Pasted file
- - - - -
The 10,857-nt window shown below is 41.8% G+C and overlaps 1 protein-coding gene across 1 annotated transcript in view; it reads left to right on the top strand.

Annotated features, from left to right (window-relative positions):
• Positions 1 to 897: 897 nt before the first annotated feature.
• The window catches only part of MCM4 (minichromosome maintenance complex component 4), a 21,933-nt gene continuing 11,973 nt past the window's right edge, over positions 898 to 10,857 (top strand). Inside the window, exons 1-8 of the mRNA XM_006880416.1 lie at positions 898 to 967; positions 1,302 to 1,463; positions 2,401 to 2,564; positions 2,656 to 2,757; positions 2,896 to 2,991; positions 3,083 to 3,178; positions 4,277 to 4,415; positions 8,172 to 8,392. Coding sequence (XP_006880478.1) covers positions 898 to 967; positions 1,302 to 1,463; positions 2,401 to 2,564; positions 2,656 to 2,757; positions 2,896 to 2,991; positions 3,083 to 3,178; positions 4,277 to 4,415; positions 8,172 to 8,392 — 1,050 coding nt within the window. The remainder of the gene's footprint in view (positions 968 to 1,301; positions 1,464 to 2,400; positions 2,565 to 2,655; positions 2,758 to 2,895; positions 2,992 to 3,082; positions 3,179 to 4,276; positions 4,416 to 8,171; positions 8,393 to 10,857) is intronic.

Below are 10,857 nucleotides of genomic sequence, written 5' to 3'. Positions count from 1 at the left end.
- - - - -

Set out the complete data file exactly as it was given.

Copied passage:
The 10,857-nt window shown below is 41.8% G+C and overlaps 1 protein-coding gene across 1 annotated transcript in view; it reads left to right on the top strand.

Annotated features, from left to right (window-relative positions):
• Positions 1 to 897: 897 nt before the first annotated feature.
• The window catches only part of MCM4 (minichromosome maintenance complex component 4), a 21,933-nt gene continuing 11,973 nt past the window's right edge, over positions 898 to 10,857 (top strand). Inside the window, exons 1-8 of the mRNA XM_006880416.1 lie at positions 898 to 967; positions 1,302 to 1,463; positions 2,401 to 2,564; positions 2,656 to 2,757; positions 2,896 to 2,991; positions 3,083 to 3,178; positions 4,277 to 4,415; positions 8,172 to 8,392. Coding sequence (XP_006880478.1) covers positions 898 to 967; positions 1,302 to 1,463; positions 2,401 to 2,564; positions 2,656 to 2,757; positions 2,896 to 2,991; positions 3,083 to 3,178; positions 4,277 to 4,415; positions 8,172 to 8,392 — 1,050 coding nt within the window. The remainder of the gene's footprint in view (positions 968 to 1,301; positions 1,464 to 2,400; positions 2,565 to 2,655; positions 2,758 to 2,895; positions 2,992 to 3,082; positions 3,179 to 4,276; positions 4,416 to 8,171; positions 8,393 to 10,857) is intronic.

Below are 10,857 nucleotides of genomic sequence, written 5' to 3'. Positions count from 1 at the left end.